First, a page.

The grumpiest among them recite a mantra that goes something like this: "UCLA can't attract a big-named coach because it's not a big-time job. No one with a proven coaching history wants the job."
Really, taken at this simple of a concept, they're correct.
Right now, UCLA's coaching position isn't a plum job. Let's come right out and admit it.
But it's more complicated than just a cursory dismissal of the job. It's not like this is New Mexico State or Wyoming or Florida International. It's not a situation that can't be changed. It's a situation with a vast amount of potential (once again, the Sleeping Giant, if you will), more than probably 90% of the jobs in D-1 college football.
It's just a matter of finding a coach who can see past the initial drawbacks and recognize the unusual potential the UCLA program has.
Right now, it doesn't seem many candidates are recognizing that potential.
And it's understandable. They don't know UCLA and can't see past the surface limitations.
Let's say you're Chris Petersen, the head coach at Boise State. You have to think you could be the heir apparent to the Oregon job. Right now, in comparing the two jobs, the Oregon head coaching job is probably the better spot. The Nike money, the lax academic restrictions, the great facilities, etc. But while the Oregon job could be a better immediate opportunity, UCLA is probably the better long-term opportunity.
Let's look at why.
First, if you're a head coach and a potential head coaching candidate at UCLA, you see some obvious limitations.
Cheap Coaching Salaries -- There's a perception that UCLA's athletic department does things on the cheap, particularly in paying salaries. Karl Dorrell earned about $800,000 a year, which ranked him about 65th among D-1 college football coaches. Admittedly, Dorrell as a coach probably didn't deserve more than that, but the perception that UCLA under-pays its coaches was probably rightfully deserved over the last several decades. Terry Donahue, once he became the dean of Pac-10 football coaches, was under-paid. When UCLA went looking for coaches in the post-Donahue and post-Toledo era, it was very well known that getting someone for cheap was an issue.
Assistant Coaches' Salary – It's also been on the lower side in the last couple of decades. The problem, though, is that if you're in Los Angeles and you're paying an assistant coach the same as the assistant coach in Pullman, the cost of living in L.A. is probably twice that than it is in Pullman. The housing market alone is enough to make coaches wary of coaching at UCLA. Almost every UCLA assistant coach lives 30-50 miles outside of the L.A. area, in a region where they can afford a decent house.
Average Facilities – UCLA, compared to the rest of the Pac-10, falls somewhere in the middle of the pack in terms of facilities. UCLA has tried to upgrade its facilities in the last decade, but it can't get enough donor money to really build state-of-the-art facilities.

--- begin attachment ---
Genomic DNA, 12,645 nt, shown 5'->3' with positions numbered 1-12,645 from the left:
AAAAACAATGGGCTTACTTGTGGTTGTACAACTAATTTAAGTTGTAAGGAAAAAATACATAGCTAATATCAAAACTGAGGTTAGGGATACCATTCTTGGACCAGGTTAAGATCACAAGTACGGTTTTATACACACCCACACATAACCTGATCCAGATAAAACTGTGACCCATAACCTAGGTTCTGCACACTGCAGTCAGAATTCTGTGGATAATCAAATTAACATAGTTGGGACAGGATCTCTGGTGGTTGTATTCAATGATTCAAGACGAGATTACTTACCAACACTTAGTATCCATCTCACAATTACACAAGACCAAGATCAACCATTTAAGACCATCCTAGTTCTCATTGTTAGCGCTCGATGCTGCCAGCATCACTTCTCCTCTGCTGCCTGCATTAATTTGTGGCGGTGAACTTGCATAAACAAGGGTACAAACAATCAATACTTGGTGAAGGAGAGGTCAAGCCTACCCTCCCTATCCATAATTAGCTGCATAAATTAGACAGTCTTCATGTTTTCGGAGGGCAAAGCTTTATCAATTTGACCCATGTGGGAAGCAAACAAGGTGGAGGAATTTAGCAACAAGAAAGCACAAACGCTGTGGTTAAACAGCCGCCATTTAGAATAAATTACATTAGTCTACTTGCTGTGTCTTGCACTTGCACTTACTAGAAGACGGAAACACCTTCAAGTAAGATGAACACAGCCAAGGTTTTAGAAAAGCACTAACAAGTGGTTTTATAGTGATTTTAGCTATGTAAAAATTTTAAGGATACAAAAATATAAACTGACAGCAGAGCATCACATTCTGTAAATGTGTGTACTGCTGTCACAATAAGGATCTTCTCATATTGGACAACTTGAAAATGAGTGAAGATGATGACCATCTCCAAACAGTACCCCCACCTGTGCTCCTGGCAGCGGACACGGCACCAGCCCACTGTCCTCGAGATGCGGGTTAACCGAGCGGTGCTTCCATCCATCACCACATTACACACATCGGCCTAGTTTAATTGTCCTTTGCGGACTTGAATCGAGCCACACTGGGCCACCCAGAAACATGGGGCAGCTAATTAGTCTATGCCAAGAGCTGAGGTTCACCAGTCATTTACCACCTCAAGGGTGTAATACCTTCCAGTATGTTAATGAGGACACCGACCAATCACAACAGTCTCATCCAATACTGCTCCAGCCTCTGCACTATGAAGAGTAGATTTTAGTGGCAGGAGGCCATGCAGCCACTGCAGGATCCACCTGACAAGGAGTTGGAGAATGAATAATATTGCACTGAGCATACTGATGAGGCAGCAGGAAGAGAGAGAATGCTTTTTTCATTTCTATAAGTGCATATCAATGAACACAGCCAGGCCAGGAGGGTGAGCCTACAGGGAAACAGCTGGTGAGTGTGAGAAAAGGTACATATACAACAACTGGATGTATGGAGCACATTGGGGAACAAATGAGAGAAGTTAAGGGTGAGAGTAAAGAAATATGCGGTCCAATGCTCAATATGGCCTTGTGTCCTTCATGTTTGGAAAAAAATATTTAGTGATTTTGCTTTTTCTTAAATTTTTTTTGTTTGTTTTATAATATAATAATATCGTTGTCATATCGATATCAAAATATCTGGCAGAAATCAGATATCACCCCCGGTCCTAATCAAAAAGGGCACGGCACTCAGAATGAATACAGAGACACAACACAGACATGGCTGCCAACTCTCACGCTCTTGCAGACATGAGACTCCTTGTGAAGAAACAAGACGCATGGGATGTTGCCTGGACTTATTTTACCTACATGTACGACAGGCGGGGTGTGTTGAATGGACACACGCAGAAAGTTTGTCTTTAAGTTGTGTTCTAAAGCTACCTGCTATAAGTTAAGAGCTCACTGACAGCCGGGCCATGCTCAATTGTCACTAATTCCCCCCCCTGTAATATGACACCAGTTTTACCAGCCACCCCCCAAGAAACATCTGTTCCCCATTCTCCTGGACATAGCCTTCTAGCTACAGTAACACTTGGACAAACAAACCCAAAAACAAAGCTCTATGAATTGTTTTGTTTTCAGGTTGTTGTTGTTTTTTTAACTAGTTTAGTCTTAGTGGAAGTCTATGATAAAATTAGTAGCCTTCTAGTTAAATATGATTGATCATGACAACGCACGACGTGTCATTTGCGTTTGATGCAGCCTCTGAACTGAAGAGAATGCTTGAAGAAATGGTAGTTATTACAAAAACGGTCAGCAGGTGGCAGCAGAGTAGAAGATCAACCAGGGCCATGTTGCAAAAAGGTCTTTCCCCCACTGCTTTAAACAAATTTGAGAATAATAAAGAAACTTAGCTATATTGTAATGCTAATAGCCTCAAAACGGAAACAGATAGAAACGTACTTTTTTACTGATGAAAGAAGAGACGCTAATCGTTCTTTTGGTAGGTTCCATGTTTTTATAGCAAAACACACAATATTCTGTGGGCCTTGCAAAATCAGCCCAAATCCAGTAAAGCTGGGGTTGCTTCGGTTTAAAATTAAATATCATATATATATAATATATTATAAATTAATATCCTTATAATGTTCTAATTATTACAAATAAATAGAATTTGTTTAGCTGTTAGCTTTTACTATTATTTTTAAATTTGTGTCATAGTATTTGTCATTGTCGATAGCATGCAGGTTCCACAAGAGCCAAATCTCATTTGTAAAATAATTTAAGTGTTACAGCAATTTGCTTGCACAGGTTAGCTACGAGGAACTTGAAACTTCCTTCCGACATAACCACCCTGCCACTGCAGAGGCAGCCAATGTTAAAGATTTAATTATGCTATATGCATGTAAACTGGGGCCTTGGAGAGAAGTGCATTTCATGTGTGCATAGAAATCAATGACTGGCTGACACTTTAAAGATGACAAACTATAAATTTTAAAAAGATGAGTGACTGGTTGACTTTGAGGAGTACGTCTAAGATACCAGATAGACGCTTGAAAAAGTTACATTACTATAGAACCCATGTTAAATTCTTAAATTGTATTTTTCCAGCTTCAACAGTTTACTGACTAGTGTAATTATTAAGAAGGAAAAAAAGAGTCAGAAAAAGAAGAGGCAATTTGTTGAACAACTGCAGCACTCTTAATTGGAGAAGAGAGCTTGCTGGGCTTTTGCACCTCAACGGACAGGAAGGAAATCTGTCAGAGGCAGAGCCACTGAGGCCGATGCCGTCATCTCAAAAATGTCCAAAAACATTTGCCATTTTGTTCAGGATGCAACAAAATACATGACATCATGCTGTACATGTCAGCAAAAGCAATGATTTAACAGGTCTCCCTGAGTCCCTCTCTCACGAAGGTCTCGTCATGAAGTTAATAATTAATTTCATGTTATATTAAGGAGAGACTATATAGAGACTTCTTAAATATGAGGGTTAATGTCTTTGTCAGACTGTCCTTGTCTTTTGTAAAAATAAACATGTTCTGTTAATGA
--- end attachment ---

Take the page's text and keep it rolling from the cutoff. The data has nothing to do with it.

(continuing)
Academic Restrictions – UCLA can't get in about 25% of the high school prospects that are good enough to play at UCLA's level because of its higher academic requirements. That has left some UCLA coaches, particularly the Dorrell and Toledo staffs, willing at times to settle in recruiting for the Mountain West level player with good grades.
Pete Carroll's Shadow – If you're a coach thinking about the UCLA job, you'd have to think that you don't want to coach in a city owned by your crosstown rival and its coach.
Okay, so are you sufficiently depressed now? Are you taking quick shots of bourbon-laced egg nog?
I laid out the issues with the UCLA coaching job so that we can now go beyond the initial perceptions of its limitations.
Recruiting -- First, remember, It's About Recruiting, Stupid. The #1 element to success in college sports, as any smart coach will tell you, is recruiting.
Despite UCLA's academic restrictions, it intrinsically has recruiting advantages over a vast majority of college football programs. It sits on perhaps the #1 recruiting hot bed in the nation, the L.A. area. Its campus is not in South Central, but in Bel-Air. When a recruit walks around the UCLA campus he usually is in awe. The scantily-clad, pretty co-eds don't hurt the cause either.
Yes, the academic requirements hold back UCLA recruiting. But it's holding back UCLA recruiting from being probably one of the top 2 or 3 best places to recruit to in the nation, to probably in the top 10 range. There are enough elite-level recruits in the L.A. area that can get by UCLA's admission standards, as well as those across the nation that want to play in Los Angeles. Can it compete with USC? Well, to be candid, USC is recruiting at such a high level that they're recruiting primarily nationally. There is easily enough space in the L.A. area for UCLA to get elite high majors. It just takes a coaching staff that's willing to work hard, not settle, and find the elite recruits that have the potential to qualify for UCLA admission, and then know how to work the situation with UCLA's academic committee to get them through.
For instance, a former employee in the UCLA football offices, who was responsible for a great deal of its recruiting, had ways to help recruits get past UCLA admissions. If, when he first received a transcript from a recruit he knew the academic committee wouldn't approve, he wouldn't submit it initially. He didn't want the committee to turn down the recruit once and be pre-disposed against him. He would then counsel the recruit and his family on what they needed to do to present a better academic package to the committee. Sometimes it worked, sometimes it didn't. But, on the other hand, there were coaches who didn't want to go through that work. Most recruits who demanded that kind of work they wouldn't show interest in, and they gravitated toward the recruits who weren't as talented but, in their academic profile, looked like they could get past the UCLA admissions far easier.
Dorrell did make a considerable impact on the academic situation. When Dorrell and Ben Howland came to UCLA they inherited two programs that weren't in great academic shape. The academic committee bases much of its acceptance of certain special admits on the current academic standing of the program, and how well past recent special admits were doing academically. Dorrell – and Howland – have done very well in upgrading the academic level of the programs. The programs' special admits have done well recently, so the academic committee has been more pliant with subsequent special admits.
The situation is still tough, but it's not as tough as it was a few years ago.
In fact, there are many around the program that believe, if UCLA mounted a consistent top 10 program with a dynamic coach, who was dilligent with his program's academics, the academic committee would be forced to be even more compliant.
Bottom line in recruiting: A potential coach has to recognize, as Howland did, that he'd be sitting on a recruiting hot bed that would always be able to supply him a relatively steady flow of talent.